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Witness Statement: Sabah Nasri

Sharing a Ward with Farzad Kamangar

57.  Farzad Kamangar was distinctly different than all other prisoners I met in Tehran or Sanandaj, no matter their crimes or personalities. Upon meeting Farzad, you instantly realized from his demeanor and speech that he was special. He was very charismatic and all the prisoners, no matter their crimes, loved him.

58.  Although the 121 room where Farzad was only had 10 beds, 16 prisoners were kept there and I was the 17th. Most of them were charged with crimes related to land disputes such as unlawful possession and the like. Around seven or eight of these prisoners had held authoritative positions in the government, like Majlis members or City council members and they were all from Ahvaz. Doctors Arash and Kamyar Alaei, the two doctors who worked on AIDS were also there. One man was from the Islamic Republic of Iran Broadcasting (IRIB) and one man there was charged with having contact with Al Qaeda. Except for the six or seven people there on political charges, everyone else was charged with the sale of drugs or the commission of financial crimes.

59.  Although the residents of that room did not have much in common, they all loved Farzad. Farzad had an interesting and attractive character. I had heard a lot about Farzad, both through his imprisoned teacher friends and colleagues in Sanandaj prison and at Evin prison prior to meeting him. There was a lot of talk about him. One could not believe that Farzad had a death sentence issued against him. He was a kind, pure hearted human whose virtues were praised by all. He was very cheerful, energetic and full of spirit and would constantly boost the morale of others. Even the guards had a special sensitivity towards him.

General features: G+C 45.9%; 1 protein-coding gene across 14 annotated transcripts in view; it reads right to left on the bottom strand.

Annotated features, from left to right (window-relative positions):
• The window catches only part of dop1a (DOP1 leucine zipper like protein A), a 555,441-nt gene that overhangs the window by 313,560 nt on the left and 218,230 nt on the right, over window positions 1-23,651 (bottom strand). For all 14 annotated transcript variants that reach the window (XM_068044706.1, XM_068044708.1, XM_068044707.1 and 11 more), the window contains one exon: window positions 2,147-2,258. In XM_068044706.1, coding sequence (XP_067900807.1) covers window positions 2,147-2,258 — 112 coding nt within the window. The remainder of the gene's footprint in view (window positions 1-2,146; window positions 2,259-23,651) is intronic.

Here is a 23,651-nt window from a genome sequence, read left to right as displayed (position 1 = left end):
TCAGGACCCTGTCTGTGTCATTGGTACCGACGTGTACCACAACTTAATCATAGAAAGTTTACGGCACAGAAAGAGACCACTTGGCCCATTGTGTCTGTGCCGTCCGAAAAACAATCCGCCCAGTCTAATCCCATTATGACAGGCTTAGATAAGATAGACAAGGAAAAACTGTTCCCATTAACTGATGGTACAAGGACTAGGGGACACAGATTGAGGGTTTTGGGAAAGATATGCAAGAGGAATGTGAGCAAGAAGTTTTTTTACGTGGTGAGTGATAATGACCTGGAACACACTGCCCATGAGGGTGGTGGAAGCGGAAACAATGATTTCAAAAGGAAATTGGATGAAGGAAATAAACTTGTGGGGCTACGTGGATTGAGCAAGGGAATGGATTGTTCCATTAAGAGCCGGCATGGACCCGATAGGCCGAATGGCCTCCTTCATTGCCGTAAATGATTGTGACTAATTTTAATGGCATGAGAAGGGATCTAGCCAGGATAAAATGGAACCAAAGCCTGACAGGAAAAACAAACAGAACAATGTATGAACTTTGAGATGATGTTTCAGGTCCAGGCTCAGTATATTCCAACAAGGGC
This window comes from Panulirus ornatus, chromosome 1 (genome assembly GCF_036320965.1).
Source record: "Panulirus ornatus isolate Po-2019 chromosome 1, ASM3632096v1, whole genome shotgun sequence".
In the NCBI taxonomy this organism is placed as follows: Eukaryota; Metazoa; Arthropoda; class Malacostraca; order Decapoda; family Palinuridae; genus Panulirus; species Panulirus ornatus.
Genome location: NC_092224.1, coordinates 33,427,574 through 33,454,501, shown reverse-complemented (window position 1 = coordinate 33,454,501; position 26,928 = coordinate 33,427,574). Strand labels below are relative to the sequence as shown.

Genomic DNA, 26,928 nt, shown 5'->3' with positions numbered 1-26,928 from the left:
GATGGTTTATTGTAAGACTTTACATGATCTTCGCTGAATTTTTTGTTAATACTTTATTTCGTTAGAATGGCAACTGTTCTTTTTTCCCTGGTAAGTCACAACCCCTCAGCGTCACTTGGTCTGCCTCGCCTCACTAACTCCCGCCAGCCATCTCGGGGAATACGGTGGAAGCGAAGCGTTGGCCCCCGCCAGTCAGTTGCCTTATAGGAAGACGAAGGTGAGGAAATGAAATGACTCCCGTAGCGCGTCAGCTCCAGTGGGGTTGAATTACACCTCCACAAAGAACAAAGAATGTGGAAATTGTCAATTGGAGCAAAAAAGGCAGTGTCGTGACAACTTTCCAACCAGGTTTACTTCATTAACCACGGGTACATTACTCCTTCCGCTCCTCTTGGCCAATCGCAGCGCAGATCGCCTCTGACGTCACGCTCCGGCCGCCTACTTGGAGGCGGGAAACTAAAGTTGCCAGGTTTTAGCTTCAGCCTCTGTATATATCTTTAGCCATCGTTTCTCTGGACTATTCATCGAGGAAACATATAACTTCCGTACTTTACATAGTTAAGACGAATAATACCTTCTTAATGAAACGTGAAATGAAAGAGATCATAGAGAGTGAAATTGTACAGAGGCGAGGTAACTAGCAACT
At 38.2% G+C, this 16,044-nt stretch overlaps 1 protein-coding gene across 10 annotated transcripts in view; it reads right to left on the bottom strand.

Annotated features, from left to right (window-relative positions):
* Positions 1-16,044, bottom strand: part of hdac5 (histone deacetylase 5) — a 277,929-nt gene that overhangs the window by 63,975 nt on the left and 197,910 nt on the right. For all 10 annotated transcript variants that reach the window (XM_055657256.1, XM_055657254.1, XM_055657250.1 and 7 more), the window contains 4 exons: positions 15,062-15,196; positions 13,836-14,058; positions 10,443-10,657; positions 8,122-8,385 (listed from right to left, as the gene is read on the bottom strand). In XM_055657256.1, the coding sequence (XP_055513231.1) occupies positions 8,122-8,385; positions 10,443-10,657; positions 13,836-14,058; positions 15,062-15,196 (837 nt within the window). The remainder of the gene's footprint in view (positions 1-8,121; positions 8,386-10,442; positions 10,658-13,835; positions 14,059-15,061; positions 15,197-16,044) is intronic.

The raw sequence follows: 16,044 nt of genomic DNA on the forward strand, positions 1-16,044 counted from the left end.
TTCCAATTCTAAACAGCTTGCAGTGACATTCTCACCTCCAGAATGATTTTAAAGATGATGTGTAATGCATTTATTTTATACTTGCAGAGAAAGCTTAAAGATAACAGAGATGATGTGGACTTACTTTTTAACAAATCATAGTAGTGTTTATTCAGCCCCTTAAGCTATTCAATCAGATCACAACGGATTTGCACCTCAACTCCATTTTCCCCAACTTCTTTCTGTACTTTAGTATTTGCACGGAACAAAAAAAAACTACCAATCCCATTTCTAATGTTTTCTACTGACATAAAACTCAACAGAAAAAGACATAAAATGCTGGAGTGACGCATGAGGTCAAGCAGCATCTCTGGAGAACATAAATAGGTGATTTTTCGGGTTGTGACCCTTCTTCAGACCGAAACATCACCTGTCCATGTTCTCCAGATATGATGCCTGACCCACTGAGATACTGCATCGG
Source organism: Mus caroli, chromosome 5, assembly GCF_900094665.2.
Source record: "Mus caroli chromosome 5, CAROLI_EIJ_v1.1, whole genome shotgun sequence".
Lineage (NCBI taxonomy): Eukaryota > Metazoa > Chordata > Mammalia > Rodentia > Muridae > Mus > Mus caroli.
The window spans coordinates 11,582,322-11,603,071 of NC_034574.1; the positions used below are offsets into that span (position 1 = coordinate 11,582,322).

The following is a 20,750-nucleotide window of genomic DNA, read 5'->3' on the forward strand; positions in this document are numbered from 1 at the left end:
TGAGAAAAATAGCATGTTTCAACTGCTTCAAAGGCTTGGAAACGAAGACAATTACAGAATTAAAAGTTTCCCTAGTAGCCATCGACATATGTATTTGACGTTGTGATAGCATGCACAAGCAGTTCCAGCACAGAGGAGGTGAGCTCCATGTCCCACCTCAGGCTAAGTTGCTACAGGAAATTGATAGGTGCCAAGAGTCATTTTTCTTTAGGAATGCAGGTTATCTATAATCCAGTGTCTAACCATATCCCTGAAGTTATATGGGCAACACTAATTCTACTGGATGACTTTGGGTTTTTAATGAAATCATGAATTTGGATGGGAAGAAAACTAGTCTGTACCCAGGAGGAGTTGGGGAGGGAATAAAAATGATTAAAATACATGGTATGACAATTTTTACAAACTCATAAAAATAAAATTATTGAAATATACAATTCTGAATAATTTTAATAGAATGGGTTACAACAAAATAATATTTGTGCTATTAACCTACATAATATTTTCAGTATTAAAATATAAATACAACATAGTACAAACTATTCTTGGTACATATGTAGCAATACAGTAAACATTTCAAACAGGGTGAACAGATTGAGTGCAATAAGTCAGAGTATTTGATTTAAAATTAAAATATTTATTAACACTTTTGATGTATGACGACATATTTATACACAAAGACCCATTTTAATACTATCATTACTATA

60.  Farzad Kamangar was tortured with intent to kill, much worse than the treatment of Farhad Vakili and Ali Haidarian. He described his torture in a letter. He said the first day that he and Ali Haidarian were arrested they were taken to an unknown location and a group of six or seven men just beat them, without asking any questions. He said that when he inquired about that location later, he discovered that apparently it was the office of the security police. Farzad said that when they beat him with a electric baton he passed out and they kept pouring cold water on him to bring him back to consciousness at which point they punched and kicked him and used batons to hit his sensitive body parts.

61.  Farzad Kamagar was then moved to ward 209 where, according to him, he was not tortured as much and when tortured, it was not very severe. Afterward, the authorities took him to the Intelligence Office of Kermanshah where he was violently tortured. When he described the torture it was evident that it affected him profoundly—it made him a stronger person. His strength was reflected in the boldness of his speech.

62.  Farzad told me that while he was held in Kermanshah’s intelligence office, for 18 days he was kept in a room that was fashioned in the shape of a coffin inside the wall. In that room, he could not sit or stand and could only lie in a sleeping position. He was kept completely naked for the duration of those 18 days. He said that on those 18 days, for 14-16 hours a day, a radio was turned to the Payam radio station (which broadcasts a 24 hour traffic report) and this was extremely torturous for him. He was only taken out of this coffin-like room for interrogation, where he then was severely tortured by a group of people.

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Tagged as:

Kurds, Torture, Executions